That’s the problem with the whole set.  This isn’t a terrible set, but it’s definitely one only for ardent Beethoven sonata fans or Schiff fans.  If one is interested in fine, live recordings, I would say Andrea Lucchesini is the way to go.  Anyway, perhaps I’m being too hard on Mr Schiff.  It’s as though I expect perfection.  But this is Beethoven, so in a way I do.  I’m going to relisten to these pieces tomorrow, but I’ll be greatly surprised if I find them much better (or much worse), and overall I have to say I’m a bit disappointed.  At least the sound is good.


Volume 2

In the liner notes “interview” for the second volume of the LvB sonatas, András Schiff states that the Op 2 sonatas, along with the Hammerklavier, are the most difficult works for him in terms of technical requirements and memorization.  Interesting, I thought.  Maybe that’s why I was somewhat disappointed in the first installment in his cycle.  The first few sonatas just ain’t his thing.  Anyway, I figured I should give the second installment a listen.  Another batch of four sonatas is on tap, specifically the Op 10 sonatas and the Pathetique.  Should make for some potentially interesting listening, I figured.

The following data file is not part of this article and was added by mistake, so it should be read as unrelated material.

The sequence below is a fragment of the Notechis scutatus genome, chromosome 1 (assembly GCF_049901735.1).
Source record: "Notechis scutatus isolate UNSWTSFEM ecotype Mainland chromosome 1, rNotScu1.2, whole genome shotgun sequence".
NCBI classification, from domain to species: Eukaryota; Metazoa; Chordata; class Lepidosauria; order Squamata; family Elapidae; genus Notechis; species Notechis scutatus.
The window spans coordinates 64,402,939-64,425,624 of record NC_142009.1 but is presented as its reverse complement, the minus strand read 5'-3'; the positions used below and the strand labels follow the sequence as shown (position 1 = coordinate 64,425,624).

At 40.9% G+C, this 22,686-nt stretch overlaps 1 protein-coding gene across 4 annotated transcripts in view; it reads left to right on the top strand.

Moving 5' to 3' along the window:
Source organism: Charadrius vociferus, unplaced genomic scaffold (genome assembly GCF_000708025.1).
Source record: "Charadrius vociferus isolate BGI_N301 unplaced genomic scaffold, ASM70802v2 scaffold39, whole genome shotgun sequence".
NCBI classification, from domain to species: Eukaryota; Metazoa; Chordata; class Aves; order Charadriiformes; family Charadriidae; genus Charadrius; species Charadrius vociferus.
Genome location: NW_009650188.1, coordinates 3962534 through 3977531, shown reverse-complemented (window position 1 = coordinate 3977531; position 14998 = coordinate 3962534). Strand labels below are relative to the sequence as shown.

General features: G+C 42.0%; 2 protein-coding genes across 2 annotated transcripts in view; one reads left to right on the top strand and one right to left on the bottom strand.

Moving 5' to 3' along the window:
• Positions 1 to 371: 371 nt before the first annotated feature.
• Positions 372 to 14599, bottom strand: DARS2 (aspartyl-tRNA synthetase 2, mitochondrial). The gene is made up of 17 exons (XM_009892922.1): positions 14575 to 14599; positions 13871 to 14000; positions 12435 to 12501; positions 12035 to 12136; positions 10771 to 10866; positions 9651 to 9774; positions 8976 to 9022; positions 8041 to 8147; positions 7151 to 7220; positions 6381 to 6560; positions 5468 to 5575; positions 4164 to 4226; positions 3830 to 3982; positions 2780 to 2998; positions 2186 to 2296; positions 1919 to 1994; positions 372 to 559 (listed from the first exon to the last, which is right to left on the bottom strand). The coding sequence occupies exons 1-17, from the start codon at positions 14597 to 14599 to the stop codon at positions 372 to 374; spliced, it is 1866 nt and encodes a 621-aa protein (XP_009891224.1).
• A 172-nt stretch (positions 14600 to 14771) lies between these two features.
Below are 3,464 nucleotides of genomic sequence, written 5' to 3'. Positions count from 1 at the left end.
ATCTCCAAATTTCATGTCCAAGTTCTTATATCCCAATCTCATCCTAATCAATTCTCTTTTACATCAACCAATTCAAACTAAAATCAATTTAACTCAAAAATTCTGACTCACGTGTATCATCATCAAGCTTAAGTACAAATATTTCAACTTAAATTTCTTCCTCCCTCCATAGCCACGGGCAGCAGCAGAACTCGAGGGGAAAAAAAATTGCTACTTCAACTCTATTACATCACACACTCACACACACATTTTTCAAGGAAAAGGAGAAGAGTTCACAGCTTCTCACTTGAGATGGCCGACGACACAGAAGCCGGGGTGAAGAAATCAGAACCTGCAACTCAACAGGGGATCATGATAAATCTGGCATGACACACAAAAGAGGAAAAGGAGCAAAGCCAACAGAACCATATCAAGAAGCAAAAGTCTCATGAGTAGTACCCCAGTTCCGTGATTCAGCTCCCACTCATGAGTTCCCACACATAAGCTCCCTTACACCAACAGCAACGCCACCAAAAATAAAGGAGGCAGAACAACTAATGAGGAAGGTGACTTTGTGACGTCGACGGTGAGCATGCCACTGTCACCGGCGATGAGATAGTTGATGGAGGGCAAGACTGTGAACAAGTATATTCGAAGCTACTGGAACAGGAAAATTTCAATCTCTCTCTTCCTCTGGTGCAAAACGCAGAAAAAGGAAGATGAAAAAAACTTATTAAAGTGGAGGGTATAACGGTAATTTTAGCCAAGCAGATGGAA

It makes for more than that.  From the very first bars, this disc contains some decidedly unique Beethoven playing, especially in the Op 10 works.  The first Op 10 sonata displays one trait that reappears throughout: the rising arpeggios that open the work start a bit slowly then speed up.  Slow then fast.  That’s the trick.  Anyway, the second run through is faster overall.  Slow than fast again.  He uses this device so much that one will either find it an annoying mannerism or an intriguing interpretive device.  I fall into the latter category.  But that’s because there’s more than that.  Schiff’s playing is varied slightly in tone, but much more in dynamics, and, especially, in tempo.  He’s constantly playing things differently.  The sound is a bit bright (I’m guessing he uses a Bösendorfer for the opener), and occasionally some of the left hand playing – which is just as varied as the right – is a bit muddied.  While his focus on minute details can come close to detracting from the big picture, he keeps all together well enough and maintains nice forward drive.  The Adagio molto offers something else.  The whole movement has a slow-ish overall pulse, but it benefits from Schiff’s delectable low volume playing.  His piano and pianissimo playing contains myriad subdivisions, and his constant toying with tempo adds a sense of “what’s he gonna do next?” suspense, if you will.  He also deploys pauses subtly and effectively.  At times the movement sounds static, but he manages to maintain tension.  And he also makes the movement sound broader in expressive scope than may be strictly proper in early Beethoven.  To end the piece, Schiff adopts a faster overall tempo for the Prestissimo, but he uses that slow-fast thing again.  He also very prominently deploys something else he relies on a lot – unique accenting.  Individual notes or portions of larger figures will be accented in a unique way.  Overall, there is a lot to take in.  This is a rethought version of the work.